Summary of Act One, Scenes 1 – 4:
[Act One: Scene 1 (pg.3), Scene 2 (pg. 8), Scene 3 (pg. 12), Scene 4 (pg. 17)]
Act 1 opens with Irwin (in his 40s and wheelchair-bound) advising some MPs about how to employ his journalistic style of argumentation in order to sell the public on a controversial bill.
After that, Hector comes onto an empty stage wearing motorcycle gear, and eight 16 and 17-year old male students strip off his eccentric attire and help him into his jacket and bow-tie.
The History Boys takes place in Northern England in the 1980s. The setting shifts to a sixth-form classroom. Hector congratulates his students on passing their A-Levels and welcomes them back to school, where they will be preparing for their university entrance examinations. Hector is ambivalent about the course in General Studies to which he has been assigned, calling it a "waste of time" (5). He also disapproves of the boys’ common goal to earn a spot in either Oxford or Cambridge; he encourages them to consider other institutions instead. Lockwood, however, speaks for all of the boys when he says that an Oxbridge education is a "tried and tested" goal (6). We learn that Timms is outspoken; Scripps is the most pious of the boys.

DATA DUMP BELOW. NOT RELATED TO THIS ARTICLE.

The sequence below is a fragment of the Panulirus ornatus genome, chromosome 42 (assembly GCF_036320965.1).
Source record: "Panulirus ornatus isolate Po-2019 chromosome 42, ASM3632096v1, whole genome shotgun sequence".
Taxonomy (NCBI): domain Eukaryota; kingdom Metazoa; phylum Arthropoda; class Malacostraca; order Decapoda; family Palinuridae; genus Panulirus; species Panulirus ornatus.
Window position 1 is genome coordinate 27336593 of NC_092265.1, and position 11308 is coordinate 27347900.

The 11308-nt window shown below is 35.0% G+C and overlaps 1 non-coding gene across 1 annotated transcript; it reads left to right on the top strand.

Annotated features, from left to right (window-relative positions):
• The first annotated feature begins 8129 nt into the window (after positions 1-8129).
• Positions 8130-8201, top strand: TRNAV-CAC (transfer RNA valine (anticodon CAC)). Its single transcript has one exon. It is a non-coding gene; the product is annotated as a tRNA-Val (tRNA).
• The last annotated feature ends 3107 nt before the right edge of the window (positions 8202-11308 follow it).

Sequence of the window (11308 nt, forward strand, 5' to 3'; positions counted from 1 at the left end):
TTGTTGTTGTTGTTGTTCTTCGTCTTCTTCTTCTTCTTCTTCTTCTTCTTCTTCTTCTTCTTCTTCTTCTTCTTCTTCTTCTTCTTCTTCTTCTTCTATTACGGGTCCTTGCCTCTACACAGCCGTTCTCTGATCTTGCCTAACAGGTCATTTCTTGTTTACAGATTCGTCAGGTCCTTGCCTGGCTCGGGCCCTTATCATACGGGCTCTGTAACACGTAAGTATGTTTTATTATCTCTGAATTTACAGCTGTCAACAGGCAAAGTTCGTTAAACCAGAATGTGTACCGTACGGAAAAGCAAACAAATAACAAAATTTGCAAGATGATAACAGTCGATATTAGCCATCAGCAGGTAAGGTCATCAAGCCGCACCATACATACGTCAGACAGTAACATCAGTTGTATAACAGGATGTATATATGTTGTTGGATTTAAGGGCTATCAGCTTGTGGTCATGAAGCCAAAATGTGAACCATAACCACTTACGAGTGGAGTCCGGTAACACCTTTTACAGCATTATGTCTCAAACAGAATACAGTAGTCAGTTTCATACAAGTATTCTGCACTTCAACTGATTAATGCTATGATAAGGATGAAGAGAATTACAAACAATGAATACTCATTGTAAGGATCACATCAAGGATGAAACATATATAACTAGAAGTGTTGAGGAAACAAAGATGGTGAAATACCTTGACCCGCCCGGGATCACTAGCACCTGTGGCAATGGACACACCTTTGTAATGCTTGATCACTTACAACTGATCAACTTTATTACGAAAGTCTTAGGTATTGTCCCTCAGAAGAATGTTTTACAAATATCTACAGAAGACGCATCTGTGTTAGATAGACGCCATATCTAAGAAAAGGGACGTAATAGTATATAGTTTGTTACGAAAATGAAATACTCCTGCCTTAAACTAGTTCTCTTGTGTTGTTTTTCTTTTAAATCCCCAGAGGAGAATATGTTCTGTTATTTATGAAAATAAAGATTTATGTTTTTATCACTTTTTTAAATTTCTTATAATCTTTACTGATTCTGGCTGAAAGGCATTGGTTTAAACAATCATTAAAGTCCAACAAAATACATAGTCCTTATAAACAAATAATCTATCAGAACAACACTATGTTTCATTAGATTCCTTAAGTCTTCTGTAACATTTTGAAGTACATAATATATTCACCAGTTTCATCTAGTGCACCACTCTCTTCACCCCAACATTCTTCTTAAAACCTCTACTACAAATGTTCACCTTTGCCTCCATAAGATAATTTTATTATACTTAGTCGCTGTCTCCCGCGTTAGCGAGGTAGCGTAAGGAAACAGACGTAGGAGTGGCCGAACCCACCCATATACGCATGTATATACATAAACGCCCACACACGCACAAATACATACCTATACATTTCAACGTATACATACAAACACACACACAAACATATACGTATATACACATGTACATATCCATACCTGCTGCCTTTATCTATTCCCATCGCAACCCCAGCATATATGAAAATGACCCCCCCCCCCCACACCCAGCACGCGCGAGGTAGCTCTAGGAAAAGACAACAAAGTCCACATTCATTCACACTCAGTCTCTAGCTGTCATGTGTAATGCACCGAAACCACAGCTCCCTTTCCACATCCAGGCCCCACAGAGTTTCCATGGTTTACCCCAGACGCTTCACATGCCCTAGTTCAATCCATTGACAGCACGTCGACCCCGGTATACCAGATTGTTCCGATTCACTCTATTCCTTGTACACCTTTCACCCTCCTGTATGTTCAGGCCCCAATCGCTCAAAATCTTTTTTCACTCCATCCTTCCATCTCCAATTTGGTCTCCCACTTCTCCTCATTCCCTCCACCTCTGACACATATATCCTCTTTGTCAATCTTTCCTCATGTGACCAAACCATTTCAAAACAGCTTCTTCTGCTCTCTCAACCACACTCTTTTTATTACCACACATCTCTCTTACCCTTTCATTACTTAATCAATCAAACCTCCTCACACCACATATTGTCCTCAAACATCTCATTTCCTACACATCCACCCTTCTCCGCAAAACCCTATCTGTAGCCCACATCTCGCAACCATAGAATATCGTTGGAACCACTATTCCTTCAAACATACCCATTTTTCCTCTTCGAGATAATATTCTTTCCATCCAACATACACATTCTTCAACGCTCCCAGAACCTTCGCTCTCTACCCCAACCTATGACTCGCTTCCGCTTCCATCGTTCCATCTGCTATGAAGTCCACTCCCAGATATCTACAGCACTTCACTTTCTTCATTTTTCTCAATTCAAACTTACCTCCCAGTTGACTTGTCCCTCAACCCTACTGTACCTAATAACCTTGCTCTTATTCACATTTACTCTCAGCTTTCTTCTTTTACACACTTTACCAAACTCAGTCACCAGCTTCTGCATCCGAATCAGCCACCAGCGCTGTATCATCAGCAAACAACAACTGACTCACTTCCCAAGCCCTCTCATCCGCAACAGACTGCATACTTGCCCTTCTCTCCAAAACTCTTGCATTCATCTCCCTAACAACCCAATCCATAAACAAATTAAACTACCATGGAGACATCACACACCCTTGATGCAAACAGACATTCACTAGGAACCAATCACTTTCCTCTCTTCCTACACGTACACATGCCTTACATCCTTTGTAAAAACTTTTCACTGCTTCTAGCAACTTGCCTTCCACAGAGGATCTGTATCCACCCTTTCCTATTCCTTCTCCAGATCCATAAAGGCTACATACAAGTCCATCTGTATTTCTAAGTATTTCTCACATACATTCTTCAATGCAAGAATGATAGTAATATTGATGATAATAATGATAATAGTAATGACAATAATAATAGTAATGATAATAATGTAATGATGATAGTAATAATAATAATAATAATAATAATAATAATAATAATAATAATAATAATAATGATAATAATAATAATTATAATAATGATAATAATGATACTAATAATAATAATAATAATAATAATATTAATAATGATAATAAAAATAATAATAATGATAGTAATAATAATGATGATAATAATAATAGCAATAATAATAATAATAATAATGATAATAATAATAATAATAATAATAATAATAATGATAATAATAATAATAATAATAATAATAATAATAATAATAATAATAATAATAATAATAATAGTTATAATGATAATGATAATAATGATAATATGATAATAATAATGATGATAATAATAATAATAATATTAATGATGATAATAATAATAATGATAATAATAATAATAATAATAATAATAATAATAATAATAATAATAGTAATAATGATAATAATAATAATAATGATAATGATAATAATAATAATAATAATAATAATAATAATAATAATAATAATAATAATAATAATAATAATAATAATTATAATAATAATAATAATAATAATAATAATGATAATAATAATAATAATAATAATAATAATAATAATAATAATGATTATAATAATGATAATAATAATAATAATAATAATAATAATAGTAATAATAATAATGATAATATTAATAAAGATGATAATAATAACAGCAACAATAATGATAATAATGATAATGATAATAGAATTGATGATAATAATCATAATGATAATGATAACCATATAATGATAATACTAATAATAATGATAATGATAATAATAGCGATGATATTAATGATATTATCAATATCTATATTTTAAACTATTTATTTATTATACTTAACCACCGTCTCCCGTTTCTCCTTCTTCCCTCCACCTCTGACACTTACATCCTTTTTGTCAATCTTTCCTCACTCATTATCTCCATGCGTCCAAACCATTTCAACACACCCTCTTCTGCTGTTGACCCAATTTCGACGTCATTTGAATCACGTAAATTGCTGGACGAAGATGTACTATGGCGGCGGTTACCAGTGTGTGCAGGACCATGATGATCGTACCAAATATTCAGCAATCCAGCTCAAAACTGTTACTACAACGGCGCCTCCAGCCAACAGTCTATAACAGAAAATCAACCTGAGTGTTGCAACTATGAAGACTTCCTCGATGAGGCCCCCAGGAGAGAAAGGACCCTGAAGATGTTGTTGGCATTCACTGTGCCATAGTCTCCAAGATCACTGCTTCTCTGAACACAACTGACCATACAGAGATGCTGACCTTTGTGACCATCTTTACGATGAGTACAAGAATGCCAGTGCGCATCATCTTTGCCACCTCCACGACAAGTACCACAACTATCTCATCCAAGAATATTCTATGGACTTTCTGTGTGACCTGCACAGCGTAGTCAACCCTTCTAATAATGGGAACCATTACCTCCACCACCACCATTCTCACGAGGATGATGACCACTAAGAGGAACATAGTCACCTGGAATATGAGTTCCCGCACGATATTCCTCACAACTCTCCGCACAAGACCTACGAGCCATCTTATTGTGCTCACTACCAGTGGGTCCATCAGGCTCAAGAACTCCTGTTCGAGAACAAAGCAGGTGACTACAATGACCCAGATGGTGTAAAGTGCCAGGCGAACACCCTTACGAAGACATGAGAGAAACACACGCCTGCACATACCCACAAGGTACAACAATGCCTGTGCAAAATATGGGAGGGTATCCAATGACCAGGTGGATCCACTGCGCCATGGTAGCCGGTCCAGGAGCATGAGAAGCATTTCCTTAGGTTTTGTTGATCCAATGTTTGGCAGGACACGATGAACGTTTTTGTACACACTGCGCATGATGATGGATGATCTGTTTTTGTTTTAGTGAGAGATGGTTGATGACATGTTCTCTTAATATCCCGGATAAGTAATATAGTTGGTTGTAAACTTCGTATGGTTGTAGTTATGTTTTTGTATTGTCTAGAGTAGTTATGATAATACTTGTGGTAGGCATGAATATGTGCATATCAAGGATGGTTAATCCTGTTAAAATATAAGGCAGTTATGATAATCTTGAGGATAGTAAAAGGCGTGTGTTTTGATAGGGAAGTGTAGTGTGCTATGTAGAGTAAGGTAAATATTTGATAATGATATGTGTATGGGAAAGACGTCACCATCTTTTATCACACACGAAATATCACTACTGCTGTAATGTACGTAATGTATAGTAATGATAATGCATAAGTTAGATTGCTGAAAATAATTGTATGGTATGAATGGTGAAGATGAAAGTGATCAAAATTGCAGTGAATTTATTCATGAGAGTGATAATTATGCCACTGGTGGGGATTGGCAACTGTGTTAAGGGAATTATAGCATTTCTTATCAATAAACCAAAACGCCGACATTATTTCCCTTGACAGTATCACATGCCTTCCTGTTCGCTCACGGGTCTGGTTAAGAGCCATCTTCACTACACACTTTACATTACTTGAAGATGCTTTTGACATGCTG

In the staff room, Mr. Felix Armstrong (the school's Headmaster) and Mrs. Lintott, the history teacher, discuss the "Oxbridge boys" - they have never had so many students with such excellent A-Level scores before. The Headmaster commends Mrs. Lintott for teaching the boys so well, but he believes that they lack the necessary polish for admittance into the top-tier schools. Hector enters, and he admits that he tried to get into Oxford but was rejected; he went to Sheffield instead. Mrs. Lintott went to Durham. Both teachers bemoan the fact that intelligence is no longer enough to secure a spot at one of Britain's finest institutions.